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FEMS Immunol Med Microbiol. 1999 Dec;26(3-4):281-7.

Molecular epidemiology of quinolone resistance and comparative in vitro activities of new quinolones against European Staphylococcus aureus isolates.

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Institute for Medical Microbiology and Virology, Heinrich-Heine University Düsseldorf, Universitätsstrasse 1, Geb. 22.21, 40225, Düsseldorf, Germany.


New fluoroquinolones (FQ) may possibly be used as alternative therapeutic options for Staphylococcus aureus infections. Our objectives were: (1) to define the in vitro activities of seven FQs in a collection of 434 methicillin-susceptible and 457 methicillin-resistant S. aureus from 23 European university hospitals; (2) to characterise the prevalence of mutations in the grlA and gyrA genes in all ciprofloxacin-resistant (n=433) isolates of S. aureus; (3) to determine the percentage of ciprofloxacin-resistant S. aureus strains with measurable quinolone efflux.


(1) The in vitro activities of different FQs were determined by microdilution tests. (2) PCR-amplified DNA was sequenced. (3) Ciprofloxacin minimum inhibitory concentrations (MIC) were determined in the presence and absence of reserpine, which inhibits efflux pumps.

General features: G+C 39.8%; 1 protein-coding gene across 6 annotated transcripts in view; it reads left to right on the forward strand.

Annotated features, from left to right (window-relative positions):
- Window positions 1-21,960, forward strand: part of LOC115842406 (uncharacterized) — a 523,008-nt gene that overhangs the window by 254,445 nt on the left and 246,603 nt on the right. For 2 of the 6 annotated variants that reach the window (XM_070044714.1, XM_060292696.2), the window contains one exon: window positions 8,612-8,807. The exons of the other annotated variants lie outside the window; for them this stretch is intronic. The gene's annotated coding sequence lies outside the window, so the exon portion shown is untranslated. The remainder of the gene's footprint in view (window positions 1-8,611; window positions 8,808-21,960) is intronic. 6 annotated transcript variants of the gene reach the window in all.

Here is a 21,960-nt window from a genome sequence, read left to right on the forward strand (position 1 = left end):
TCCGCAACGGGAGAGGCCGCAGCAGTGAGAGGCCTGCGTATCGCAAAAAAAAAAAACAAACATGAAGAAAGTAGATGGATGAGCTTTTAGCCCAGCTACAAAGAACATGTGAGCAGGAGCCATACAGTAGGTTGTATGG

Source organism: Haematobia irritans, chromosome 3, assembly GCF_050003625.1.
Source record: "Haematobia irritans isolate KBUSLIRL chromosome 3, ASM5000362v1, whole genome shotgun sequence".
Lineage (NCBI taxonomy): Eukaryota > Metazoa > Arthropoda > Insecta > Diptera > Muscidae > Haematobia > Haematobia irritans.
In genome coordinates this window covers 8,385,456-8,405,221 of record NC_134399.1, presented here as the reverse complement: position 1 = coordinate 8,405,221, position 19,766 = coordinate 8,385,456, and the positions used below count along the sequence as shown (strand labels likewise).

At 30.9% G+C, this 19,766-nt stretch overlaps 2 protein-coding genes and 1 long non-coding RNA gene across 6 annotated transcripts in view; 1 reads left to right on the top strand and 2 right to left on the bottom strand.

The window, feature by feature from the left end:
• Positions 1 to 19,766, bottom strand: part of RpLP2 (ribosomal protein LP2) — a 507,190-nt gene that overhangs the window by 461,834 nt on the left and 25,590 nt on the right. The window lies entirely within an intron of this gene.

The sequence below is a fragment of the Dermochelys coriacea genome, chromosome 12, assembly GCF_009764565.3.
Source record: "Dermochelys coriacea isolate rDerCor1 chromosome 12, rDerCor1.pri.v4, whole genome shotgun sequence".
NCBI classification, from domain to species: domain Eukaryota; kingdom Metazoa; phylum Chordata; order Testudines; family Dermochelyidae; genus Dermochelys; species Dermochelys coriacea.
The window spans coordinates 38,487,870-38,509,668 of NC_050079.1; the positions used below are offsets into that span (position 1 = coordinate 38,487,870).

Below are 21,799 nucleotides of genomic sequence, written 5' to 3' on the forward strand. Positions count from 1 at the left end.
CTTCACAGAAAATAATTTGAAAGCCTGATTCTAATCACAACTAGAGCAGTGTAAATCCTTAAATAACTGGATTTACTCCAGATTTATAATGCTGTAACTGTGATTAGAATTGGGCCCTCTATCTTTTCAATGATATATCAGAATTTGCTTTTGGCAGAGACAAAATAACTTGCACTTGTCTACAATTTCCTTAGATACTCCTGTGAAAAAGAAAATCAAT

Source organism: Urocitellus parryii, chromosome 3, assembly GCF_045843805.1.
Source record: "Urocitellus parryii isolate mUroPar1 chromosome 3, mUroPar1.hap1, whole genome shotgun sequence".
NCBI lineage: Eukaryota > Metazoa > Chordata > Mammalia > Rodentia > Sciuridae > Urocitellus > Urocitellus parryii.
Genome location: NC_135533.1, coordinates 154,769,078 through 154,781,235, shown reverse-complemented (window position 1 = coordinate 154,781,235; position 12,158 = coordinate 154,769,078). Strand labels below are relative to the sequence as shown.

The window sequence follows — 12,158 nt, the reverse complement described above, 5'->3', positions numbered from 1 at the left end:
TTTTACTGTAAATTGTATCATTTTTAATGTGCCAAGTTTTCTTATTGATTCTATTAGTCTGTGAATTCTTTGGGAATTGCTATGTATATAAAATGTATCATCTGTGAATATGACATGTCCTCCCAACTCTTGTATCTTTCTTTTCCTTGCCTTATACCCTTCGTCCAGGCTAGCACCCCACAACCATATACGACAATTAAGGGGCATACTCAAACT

(1) Irrespective of the methicillin resistance of the isolates, sitafloxacin and clinafloxacin showed the best in vitro activities. (2) All ciprofloxacin-resistant isolates exhibited GrlA alterations, namely Ser-80-->Phe or Tyr or Glu-84-->Lys or Ala-116-->Glu or Pro or a combination of Ser-80-->Phe and Glu-84-->Val. These alterations in GrlA were combined with alterations in GyrA, namely Ser-84-->Leu or Lys or Glu-88-->Lys or Val. (3) Reserpine reduced ciprofloxacin MIC values in ca. 30% of the clinical isolates tested.


(1) This current European overview of mutations involved in FQ resistance demonstrates that only a limited number of classical mutations in grlA and gyrA contributed to resistance in clinical isolates. (2) An efflux pump is involved in ca. 30% of ciprofloxacin-resistant S. aureus isolates. (3) Sitafloxacin and clinafloxacin are two very promising new FQs with good anti-staphylococcal activity. New FQs, perhaps in combination with efflux pump inhibitors, might play a role in the treatment of S. aureus infections.

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